Here is a little test program:

#include <iostream>

class Test
    static void DoCrash(){ std::cout<< "TEST IT!"<< std::endl; }

int main()
    Test k;
    k.DoCrash(); // calling a static method like a member method...


    return 0;

On VS2008 + SP1 (vc9) it compiles fine: the console just display "TEST IT!".

As far as I know, static member methods shouldn't be called on instanced object.

  1. Am I wrong? Is this code correct from the standard point of view?
  2. If it's correct, why is that? I can't find why it would be allowed, or maybe it's to help using "static or not" method in templates?
  • What's with the mvc tag? – Kiril Apr 13 '12 at 21:02
  • Fixed: I might have mixed with msvc at the time, I was thinking it might be a compiler problem. – Klaim Apr 14 '12 at 2:40
up vote 56 down vote accepted

The standard states that it is not necessary to call the method through an instance, that does not mean that you cannot do it. There is even an example where it is used:

C++03, 9.4 static members

A static member s of class X may be referred to using the qualified-id expression X::s; it is not necessary to use the class member access syntax (5.2.5) to refer to a static member. A static member may be referred to using the class member access syntax, in which case the object-expression is evaluated.

class process {
   static void reschedule();

process& g();

void f()
   process::reschedule(); // OK: no object necessary             
   g().reschedule(); // g() is called
  • Wow, I never knew this. I assume the function that gets called is based only on the compile-time type (not on the runtime type) of the expression? – Seth Carnegie Apr 14 '12 at 2:44
  • @SethCarnegie: Yes, it uses the compile time type of the object (or reference thereof), you cannot get dynamic dispatch to static member methods. – David Rodríguez - dribeas Apr 14 '12 at 3:33
  • That's too bad. +1 – Seth Carnegie Apr 14 '12 at 3:44

Static functions doesn´t need an instanciated object for being called, so


behaves exactly the same as


using the scope resolution operator (::) to determine the static function inside the class.

Notice that in both case the compiler doesn´t put the this pointer in the stack since the static function doesn't need it.

  • 1
    I’d rather say pass this pointer as a parameter instead of put it in the stack. The actual manner is subject to calling convention of the particular platform. However, +1 for mentioning this feature of static methods. – Melebius Oct 23 '14 at 12:22
  • There is one difference: in k.DoCrash(), the prefix k is evaluated. If k is just an object name, that probably doesn't matter, but it could be a function call or some other expression with side effects: func().DoCrash() – Keith Thompson Aug 27 '15 at 1:01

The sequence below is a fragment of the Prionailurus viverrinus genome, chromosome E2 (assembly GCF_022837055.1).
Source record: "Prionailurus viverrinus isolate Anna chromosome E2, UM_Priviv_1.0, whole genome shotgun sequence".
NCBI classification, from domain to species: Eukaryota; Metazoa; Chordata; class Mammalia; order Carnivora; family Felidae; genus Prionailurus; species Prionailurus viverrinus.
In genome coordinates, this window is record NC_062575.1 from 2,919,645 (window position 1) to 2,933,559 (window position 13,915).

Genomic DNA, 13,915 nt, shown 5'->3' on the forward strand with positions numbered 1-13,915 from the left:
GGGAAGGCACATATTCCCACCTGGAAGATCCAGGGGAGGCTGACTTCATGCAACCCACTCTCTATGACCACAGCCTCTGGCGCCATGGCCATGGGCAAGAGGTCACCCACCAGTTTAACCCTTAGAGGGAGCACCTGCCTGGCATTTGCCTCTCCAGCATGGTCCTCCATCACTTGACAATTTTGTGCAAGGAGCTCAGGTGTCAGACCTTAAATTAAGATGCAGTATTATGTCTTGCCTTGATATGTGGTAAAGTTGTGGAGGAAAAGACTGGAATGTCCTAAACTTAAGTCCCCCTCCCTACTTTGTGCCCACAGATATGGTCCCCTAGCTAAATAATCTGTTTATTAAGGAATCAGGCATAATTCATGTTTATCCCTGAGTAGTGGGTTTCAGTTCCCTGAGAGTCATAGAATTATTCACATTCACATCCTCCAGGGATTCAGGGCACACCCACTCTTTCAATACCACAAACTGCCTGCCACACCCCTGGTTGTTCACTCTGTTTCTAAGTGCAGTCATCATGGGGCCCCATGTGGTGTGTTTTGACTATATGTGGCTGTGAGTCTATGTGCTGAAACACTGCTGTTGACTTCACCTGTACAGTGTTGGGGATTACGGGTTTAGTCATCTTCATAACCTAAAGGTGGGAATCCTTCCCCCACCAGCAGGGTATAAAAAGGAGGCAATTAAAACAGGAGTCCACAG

2) If it's correct, why is that? I can't find why it would be allowed, or maybe it's to help using "static or not" method in templates?

It's potentially useful in several scenarios:

  • [the '"static or not" method in templates' you suggest:] when many types could have been specified to a template, and the template then wants to invoke the member: the types providing a static function can be called using the same notation as a member function - the former may be more efficient (no this pointer to pass/bind), while the latter allows polymorphic (virtual) dispatch and use of member data

  • minimising code maintenance

    • if a function evolves from needing instance-specific data to not needing it - and is therefore made static to allow easy instance-free use and prevent accidental use of instance data - all the points of existing client usage don't need to be labouriously updated

    • if the type's changed the var.f() invocation continues to use the var type's function, whereas Type::f() may need manual correction

  • when you have an expression or function call returning a value and want to invoke the (potentially or always) static function, the . notation may prevent you needing to use decltype or a supporting template to get access to the type, just so you can use the :: notation

  • sometimes the variable name is just much shorter, more convenient, or named in a more self-documenting way

  • 1
    On MSVC 2013 compiler at least, calling static methods via an instance works, but generates a compiler warning about an unreferenced variable if the variable is not used for anything other than calling a static method. – abelenky Nov 23 '15 at 22:54

static methods can be called also using an object of the class, just like it can be done in Java. Nevertheless, you shouldn't do this. Use the scope operator like Test::DoCrash(); Maybe you think of namespaces:

namespace Test {
    void DoCrash() {
        std::cout << "Crashed!!" << std::endl;

which can only be called by Test::DoCrash(); from outside that namespace if the function is not imported explicitly using a using directive/declaration into the scope of the caller.

  • 2
    Yes, i know i should do this, that's why i ask why the other way (calling like a member) is allowed/not forbidden. :) – Klaim Nov 28 '08 at 14:38

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